The drive to help protect the Waikato’s waterways has been given a $1.64 million boost with funding to two key projects.
The money, part of national grants totalling $44 million announced by the Government, has been warmly welcomed by Waikato Regional Council.
One of the Waikato projects, aimed at addressing water quality and enhancing the habitat at Lake Whangape, has received just over $900,000. This $2.8 million project is a partnership between the council, Department of Conservation, Waikato-Tainui, Waahi Whaanui Trust and Nga Muka Development Trust.
The other project, which is getting a $740,000 boost, is a partnership between the regional council and Pūniu River Care Incorporated to improve water quality along a 16 kilometre stretch of the Pūniu River.
“We really appreciate this Government funding which will help us greatly at Whangape and for the Pūniu,” said council chair Alan Livingston.
“We have a strong focus on boosting water quality in our region in partnership with others.”
At Lake Whangape, sedimentation and nutrient loading from intensive dairying, coupled with aggressive spread of alligator weed, has led to a decline in the water quality and habitat. The project being part-funded by the Government will restore the health of the lake and associated wetlands through:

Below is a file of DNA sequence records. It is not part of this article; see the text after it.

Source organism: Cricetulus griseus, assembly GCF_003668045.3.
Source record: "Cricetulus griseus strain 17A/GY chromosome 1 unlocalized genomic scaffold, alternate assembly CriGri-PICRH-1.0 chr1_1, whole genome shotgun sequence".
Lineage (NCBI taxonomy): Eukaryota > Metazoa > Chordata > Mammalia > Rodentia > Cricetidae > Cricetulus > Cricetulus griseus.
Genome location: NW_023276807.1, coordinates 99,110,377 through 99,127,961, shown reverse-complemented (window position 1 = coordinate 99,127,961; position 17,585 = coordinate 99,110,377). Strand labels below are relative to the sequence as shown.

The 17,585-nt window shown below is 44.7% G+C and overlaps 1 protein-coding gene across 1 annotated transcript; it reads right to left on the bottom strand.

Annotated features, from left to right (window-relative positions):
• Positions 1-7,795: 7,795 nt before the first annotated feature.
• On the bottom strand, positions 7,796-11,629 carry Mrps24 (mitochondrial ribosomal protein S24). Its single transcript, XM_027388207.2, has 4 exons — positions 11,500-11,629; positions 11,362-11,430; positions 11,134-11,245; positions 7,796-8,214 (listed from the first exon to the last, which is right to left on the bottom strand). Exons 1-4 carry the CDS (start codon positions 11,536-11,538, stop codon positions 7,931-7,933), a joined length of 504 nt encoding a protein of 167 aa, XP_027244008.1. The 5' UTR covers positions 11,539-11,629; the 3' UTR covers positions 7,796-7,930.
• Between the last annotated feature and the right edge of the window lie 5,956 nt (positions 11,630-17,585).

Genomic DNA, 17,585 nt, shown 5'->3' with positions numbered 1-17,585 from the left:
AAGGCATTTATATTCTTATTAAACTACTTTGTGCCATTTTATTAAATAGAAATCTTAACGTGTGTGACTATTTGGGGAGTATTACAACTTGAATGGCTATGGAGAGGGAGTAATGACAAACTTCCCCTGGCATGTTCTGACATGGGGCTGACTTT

- fencing to exclude stock
- revegetation of lake margins and wetlands
- accelerated alligator weed containment
- implementation of a kaitiaki monitoring framework.
Meanwhile the work at the Pūniu River, valued at more than $2 million in total, aims to improve water quality, the mauri of the awa and to help restore indigenous fish habitat and terrestrial biodiversity.
Activities include riparian fencing to exclude stock, erosion protection works and the planting of 160,000 native trees. It will also involve the creation of a bilingual guide for marae-based restoration to enable growth in the development of other new organisations undertaking similar activities.